Taking On The Big Questions

I have to confess. Over the years, I’ve heard these comments before (from parents and/or students):

  • I’m bored!
  • Why are we doing this?
  • Can’t we do something more fun!
  • I don’t want to do this!
  • We did this last year. Why do we have to do this again?

I’ll admit that the comments almost always made me angry. My thoughts were always, “You’re doing this because I told you to do it. You’re getting a mark on it. Just do it!,” or “Students that want extensions create these extensions for themselves. Your child isn’t bored. He/she just needs to learn to do the work.”

If I ever made this comment — or a similar one — to you or your child, I apologize! The fault was mine. Student voice should be honoured, and by ignoring the comments and refusing to give a real reason for the learning, I wasn’t helping or engaging the students. My focus on inquiry this year has taught me just how much “student voice” and “student choice” matters.

Here’s what I’ve found myself saying lately if I hear similar comments to the ones listed above (and I must admit that with a shift in my teaching practices, I don’t hear these comments much anymore):

  • Why do you feel this way?
  • What would make things better?
  • How could we change this assignment for you?
  • What would make the learning more fun?
  • How do you want to share your learning, and how will your choice show me what you’ve learned?

I think that when students are actively engaged in the classroom, they want to be there to learn … and this is when the thinking and the learning really happens. Not only should students want to be there to learn, but I also think that teachers should want to be there as co-learners.

I’ve always LOVED teaching, and I’ve always been excited to be at school, but this year may be the best year yet! Why? For so many reasons …

  • I love the classroom discussions that evolve from our many provocations — and I love that these discussions often carry on at home.
  • I love the constant questioning, and how our classroom has almost become a never-ending Challenge Game (thanks to our VP, Kristi, for this positive change!).
  • I love how the students are getting each other and me to think in different ways.
  • I love how the students are so willing to take risks and problem solve together.
  • I love how the students have become so passionate about real world issues, and how they’re making links between these issues and our learning goals. 
  • I love how the students have learned that the learning really doesn’t end, and how this excites them as well!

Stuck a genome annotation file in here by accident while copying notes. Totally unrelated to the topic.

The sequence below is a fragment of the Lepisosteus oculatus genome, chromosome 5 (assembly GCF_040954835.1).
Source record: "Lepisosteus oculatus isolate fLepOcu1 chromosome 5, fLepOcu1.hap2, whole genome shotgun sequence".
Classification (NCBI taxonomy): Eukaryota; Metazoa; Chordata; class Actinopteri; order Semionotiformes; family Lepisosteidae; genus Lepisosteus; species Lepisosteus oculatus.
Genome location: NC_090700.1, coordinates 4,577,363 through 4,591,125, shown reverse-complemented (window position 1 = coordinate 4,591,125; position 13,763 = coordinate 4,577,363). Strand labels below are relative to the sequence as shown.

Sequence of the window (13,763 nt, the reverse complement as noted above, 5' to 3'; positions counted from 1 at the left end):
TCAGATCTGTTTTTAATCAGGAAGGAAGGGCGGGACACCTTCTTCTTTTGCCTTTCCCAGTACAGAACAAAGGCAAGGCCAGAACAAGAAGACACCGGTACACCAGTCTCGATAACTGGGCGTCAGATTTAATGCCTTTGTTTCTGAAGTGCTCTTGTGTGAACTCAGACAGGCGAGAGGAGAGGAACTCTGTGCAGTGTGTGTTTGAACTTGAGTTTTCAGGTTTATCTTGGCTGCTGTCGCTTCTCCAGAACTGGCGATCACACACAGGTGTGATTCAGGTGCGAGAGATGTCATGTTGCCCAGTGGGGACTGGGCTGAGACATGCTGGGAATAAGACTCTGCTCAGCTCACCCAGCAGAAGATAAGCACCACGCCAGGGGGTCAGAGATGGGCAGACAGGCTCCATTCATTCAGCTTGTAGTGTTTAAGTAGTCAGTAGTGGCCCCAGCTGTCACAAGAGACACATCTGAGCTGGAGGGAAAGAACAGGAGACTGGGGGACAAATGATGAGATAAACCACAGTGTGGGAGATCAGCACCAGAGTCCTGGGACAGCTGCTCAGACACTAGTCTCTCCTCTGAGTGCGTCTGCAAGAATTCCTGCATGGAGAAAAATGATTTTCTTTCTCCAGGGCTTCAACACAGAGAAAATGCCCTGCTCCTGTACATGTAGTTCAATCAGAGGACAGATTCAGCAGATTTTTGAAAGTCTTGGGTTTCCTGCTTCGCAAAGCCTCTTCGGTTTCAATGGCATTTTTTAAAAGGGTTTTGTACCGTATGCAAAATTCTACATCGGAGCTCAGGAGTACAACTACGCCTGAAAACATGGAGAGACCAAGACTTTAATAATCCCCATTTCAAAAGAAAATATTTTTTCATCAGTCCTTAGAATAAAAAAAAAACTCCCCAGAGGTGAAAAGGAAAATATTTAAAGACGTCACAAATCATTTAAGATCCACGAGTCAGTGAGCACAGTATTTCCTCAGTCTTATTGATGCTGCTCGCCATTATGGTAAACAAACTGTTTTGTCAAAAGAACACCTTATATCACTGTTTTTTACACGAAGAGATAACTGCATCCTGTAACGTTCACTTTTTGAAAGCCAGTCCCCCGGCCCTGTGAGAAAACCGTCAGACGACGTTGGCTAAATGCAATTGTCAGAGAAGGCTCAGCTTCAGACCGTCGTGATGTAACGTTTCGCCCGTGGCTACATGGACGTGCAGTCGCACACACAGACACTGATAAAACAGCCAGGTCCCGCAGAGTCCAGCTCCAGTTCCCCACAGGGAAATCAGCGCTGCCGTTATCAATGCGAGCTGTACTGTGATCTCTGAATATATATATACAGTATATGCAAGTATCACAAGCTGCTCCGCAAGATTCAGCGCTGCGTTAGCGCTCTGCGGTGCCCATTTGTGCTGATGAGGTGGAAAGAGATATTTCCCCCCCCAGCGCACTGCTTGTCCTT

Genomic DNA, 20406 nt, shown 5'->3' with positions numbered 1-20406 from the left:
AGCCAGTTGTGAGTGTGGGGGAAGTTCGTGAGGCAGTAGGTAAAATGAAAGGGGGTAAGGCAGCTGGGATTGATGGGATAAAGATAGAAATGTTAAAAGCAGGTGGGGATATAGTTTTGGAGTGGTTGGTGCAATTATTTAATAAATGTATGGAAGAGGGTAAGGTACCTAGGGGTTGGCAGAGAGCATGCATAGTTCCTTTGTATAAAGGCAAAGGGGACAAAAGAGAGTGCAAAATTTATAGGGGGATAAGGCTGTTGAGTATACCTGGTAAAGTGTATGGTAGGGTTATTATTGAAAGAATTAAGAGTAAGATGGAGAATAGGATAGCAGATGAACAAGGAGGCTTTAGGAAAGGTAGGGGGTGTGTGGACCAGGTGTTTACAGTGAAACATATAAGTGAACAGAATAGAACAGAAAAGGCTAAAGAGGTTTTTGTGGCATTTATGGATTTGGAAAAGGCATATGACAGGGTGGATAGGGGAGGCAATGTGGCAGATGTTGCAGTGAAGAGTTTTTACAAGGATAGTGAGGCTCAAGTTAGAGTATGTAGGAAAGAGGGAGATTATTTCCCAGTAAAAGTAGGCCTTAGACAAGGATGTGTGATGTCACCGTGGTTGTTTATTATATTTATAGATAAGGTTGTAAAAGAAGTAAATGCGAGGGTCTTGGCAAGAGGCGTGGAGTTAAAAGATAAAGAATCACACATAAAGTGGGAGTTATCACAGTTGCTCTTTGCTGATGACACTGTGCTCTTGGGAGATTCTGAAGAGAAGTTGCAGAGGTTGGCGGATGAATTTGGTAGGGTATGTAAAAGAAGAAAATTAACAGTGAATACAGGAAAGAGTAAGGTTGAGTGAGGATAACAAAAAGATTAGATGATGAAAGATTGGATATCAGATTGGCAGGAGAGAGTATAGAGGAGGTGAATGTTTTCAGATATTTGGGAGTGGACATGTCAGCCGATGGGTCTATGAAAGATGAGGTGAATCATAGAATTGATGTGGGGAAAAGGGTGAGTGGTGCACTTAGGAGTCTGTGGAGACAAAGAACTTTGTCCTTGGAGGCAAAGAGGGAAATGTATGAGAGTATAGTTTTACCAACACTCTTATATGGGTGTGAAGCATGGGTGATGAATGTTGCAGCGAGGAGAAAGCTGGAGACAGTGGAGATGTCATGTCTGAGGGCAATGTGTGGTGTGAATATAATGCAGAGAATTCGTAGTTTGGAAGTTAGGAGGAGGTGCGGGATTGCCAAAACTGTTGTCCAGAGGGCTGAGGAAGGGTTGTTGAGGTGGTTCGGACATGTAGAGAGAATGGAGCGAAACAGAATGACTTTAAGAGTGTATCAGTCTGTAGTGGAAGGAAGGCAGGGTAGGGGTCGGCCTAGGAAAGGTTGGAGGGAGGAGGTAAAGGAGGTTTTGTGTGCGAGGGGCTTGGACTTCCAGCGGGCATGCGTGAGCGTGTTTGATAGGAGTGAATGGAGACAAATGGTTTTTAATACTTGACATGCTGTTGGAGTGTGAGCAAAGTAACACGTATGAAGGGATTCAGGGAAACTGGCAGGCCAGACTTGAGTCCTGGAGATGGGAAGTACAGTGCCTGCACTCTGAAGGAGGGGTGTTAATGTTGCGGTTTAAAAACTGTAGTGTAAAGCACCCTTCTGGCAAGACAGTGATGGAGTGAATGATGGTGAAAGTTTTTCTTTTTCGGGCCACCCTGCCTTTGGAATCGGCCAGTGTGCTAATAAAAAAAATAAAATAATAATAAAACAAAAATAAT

If someone asked me, this year, I can say with certainty, that I would want to be a student in my class! Are there still changes that I want to make? Yes! I’m constantly reflecting and looking at ways to make activities better, meet more student needs, deepen student learning, and build student thinking. But I’m seeing success in ways that I’ve never seen before, and that thrills me!

So thank you to my many “critical friends” — both online and offline — for supporting me in a huge change, but making me more excited than ever about teaching and learning. Would you want to be a student in your classroom? How do you continue to reflect and change to better meet the needs of all students? How do you honour student, parent, and colleague voices throughout this process? I’d love to hear your thoughts!


4 thoughts on “Taking On The Big Questions

  1. Amen! Love this post. Something that I have been considering too as the year goes on. I think that as we continue to teach and guide through inquiry, it allows us to honour that voice and flip the model of teacher as all knowing power to student as the holder of the power. It also allows students to feel empowered by their own learning and want to be in the classroom. I know I want to be in your classroom everyday and I’m an adult.

    • Thanks Jonathan! I completely agree with you. I love coming to school each day and learning with the students, and I think we all want to have fun while learning too!


      P.S. You’re welcome to come visit anytime! 🙂

  2. No doubt about it Aviva, I would love to be a student in your room too 🙂
    As you say, the provocations really contribute so much to the discussions. These are true discussions though: interesting, purposeful, problematic wonderings and connections. Definitely NOT question and answers ” to guess what is in the teachers head”!!!!!
    Your classroom is truly personalised, in an authentic and thoughtful way – student voice is respected and heard and built upon. A community of learners 🙂
    Thank you again for your writing and sharing your thoughts, you always make me think,

    • Thanks for the comment, Kim! I love the “student voice” in the room, and I love where the students take their learning. It’s great that we can learn together!


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